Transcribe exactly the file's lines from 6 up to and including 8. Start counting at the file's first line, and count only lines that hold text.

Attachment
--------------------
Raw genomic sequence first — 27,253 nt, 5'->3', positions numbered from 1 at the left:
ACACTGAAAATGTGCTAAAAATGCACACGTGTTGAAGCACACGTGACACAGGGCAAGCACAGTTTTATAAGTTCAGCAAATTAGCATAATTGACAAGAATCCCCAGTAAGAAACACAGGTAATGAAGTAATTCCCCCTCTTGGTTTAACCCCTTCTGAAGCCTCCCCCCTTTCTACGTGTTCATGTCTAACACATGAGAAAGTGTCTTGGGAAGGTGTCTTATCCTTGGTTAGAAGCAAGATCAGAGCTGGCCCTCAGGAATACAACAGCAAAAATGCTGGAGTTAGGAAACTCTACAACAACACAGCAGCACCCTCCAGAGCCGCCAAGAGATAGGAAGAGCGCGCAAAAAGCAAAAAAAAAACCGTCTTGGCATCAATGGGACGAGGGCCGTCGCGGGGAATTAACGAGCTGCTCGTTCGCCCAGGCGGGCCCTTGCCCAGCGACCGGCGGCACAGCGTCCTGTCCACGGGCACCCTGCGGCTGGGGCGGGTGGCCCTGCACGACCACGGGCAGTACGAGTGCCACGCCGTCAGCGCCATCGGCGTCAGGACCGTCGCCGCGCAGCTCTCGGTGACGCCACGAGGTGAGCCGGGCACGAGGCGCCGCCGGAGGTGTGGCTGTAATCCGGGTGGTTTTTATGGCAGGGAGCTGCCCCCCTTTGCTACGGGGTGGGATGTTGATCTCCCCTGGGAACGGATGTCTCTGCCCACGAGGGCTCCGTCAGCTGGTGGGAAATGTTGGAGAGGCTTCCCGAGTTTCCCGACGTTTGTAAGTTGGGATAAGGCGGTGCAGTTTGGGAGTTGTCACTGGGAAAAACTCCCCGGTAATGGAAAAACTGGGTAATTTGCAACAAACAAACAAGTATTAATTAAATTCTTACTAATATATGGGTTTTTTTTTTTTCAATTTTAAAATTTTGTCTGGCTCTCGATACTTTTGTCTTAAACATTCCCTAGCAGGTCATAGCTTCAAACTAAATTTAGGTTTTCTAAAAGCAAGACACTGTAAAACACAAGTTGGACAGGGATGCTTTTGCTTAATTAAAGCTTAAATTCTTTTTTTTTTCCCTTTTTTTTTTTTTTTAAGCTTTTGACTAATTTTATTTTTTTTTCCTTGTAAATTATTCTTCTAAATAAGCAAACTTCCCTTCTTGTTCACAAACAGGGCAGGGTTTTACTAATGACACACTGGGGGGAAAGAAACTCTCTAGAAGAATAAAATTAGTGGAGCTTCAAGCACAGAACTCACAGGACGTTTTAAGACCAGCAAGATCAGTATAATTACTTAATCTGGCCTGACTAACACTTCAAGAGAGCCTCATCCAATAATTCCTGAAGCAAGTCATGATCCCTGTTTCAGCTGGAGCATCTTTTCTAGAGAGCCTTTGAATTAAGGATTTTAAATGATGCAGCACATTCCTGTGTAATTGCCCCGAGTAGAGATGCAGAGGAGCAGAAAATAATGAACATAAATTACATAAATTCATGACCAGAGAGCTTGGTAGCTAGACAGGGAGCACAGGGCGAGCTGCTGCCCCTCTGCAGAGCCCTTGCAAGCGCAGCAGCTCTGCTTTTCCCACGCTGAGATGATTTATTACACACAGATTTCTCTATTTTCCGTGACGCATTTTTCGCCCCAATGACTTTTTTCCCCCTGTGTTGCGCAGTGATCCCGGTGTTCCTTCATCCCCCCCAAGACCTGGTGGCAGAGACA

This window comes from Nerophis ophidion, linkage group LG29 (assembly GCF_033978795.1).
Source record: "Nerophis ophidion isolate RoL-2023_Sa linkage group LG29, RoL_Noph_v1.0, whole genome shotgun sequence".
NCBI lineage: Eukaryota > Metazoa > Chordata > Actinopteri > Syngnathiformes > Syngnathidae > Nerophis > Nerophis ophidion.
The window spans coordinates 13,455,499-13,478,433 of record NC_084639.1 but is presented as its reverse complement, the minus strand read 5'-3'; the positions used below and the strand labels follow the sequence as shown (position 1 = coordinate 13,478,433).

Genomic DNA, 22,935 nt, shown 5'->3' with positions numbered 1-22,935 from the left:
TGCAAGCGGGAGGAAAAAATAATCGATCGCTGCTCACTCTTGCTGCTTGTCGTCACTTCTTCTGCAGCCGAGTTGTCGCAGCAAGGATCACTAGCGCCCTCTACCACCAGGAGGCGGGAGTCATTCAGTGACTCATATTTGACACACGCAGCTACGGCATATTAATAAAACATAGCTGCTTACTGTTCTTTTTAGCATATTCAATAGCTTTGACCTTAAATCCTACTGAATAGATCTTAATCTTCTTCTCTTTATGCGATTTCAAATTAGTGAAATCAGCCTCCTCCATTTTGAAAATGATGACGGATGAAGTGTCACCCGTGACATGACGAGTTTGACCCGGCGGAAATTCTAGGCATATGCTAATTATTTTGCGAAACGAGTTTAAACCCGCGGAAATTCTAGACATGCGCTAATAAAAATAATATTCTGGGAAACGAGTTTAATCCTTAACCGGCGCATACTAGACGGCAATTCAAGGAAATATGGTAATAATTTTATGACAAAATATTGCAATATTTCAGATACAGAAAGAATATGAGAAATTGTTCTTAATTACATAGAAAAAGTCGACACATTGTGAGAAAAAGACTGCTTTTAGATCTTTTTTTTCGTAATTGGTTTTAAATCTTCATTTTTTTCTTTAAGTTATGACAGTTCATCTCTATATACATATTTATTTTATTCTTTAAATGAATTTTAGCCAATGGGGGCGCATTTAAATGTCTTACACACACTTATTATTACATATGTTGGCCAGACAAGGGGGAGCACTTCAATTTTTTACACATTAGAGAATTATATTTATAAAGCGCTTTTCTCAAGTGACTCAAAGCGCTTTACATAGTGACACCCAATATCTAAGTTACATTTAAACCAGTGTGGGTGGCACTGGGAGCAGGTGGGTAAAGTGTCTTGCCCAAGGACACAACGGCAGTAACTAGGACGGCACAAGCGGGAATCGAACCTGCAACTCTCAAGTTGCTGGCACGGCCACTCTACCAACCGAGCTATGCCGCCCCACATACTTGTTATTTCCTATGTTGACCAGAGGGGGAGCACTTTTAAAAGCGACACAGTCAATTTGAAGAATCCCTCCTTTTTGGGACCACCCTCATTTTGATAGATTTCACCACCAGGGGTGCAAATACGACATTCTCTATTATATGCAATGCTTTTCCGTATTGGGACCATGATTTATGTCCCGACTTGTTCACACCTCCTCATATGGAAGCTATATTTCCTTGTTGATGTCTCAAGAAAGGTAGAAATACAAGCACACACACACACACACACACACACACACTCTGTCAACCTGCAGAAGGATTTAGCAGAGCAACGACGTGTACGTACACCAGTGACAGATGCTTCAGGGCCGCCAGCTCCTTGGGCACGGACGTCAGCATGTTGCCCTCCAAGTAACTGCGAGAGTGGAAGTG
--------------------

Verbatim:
The window spans coordinates 13,455,499-13,478,433 of record NC_084639.1 but is presented as its reverse complement, the minus strand read 5'-3'; the positions used below and the strand labels follow the sequence as shown (position 1 = coordinate 13,478,433).

Genomic DNA, 22,935 nt, shown 5'->3' with positions numbered 1-22,935 from the left:
TGCAAGCGGGAGGAAAAAATAATCGATCGCTGCTCACTCTTGCTGCTTGTCGTCACTTCTTCTGCAGCCGAGTTGTCGCAGCAAGGATCACTAGCGCCCTCTACCACCAGGAGGCGGGAGTCATTCAGTGACTCATATTTGACACACGCAGCTACGGCATATTAATAAAACATAGCTGCTTACTGTTCTTTTTAGCATATTCAATAGCTTTGACCTTAAATCCTACTGAATAGATCTTAATCTTCTTCTCTTTATGCGATTTCAAATTAGTGAAATCAGCCTCCTCCATTTTGAAAATGATGACGGATGAAGTGTCACCCGTGACATGACGAGTTTGACCCGGCGGAAATTCTAGGCATATGCTAATTATTTTGCGAAACGAGTTTAAACCCGCGGAAATTCTAGACATGCGCTAATAAAAATAATATTCTGGGAAACGAGTTTAATCCTTAACCGGCGCATACTAGACGGCAATTCAAGGAAATATGGTAATAATTTTATGACAAAATATTGCAATATTTCAGATACAGAAAGAATATGAGAAATTGTTCTTAATTACATAGAAAAAGTCGACACATTGTGAGAAAAAGACTGCTTTTAGATCTTTTTTTTCGTAATTGGTTTTAAATCTTCATTTTTTTCTTTAAGTTATGACAGTTCATCTCTATATACATATTTATTTTATTCTTTAAATGAATTTTAGCCAATGGGGGCGCATTTAAATGTCTTACACACACTTATTATTACATATGTTGGCCAGACAAGGGGGAGCACTTCAATTTTTTACACATTAGAGAATTATATTTATAAAGCGCTTTTCTCAAGTGACTCAAAGCGCTTTACATAGTGACACCCAATATCTAAGTTACATTTAAACCAGTGTGGGTGGCACTGGGAGCAGGTGGGTAAAGTGTCTTGCCCAAGGACACAACGGCAGTAACTAGGACGGCACAAGCGGGAATCGAACCTGCAACTCTCAAGTTGCTGGCACGGCCACTCTACCAACCGAGCTATGCCGCCCCACATACTTGTTATTTCCTATGTTGACCAGAGGGGGAGCACTTTTAAAAGCGACACAGTCAATTTGAAGAATCCCTCCTTTTTGGGACCACCCTCATTTTGATAGATTTCACCACCAGGGGTGCAAATACGACATTCTCTATTATATGCAATGCTTTTCCGTATTGGGACCATGATTTATGTCCCGACTTGTTCACACCTCCTCATATGGAAGCTATATTTCCTTGTTGATGTCTCAAGAAAGGTAGAAATACAAGCACACACACACACACACACACACACACACTCTGTCAACCTGCAGAAGGATTTAGCAGAGCAACGACGTGTACGTACACCAGTGACAGATGCTTCAGGGCCGCCAGCTCCTTGGGCACGGACGTCAGCATGTTGCCCTCCAAGTAACTGCGAGAGTGGAAGTG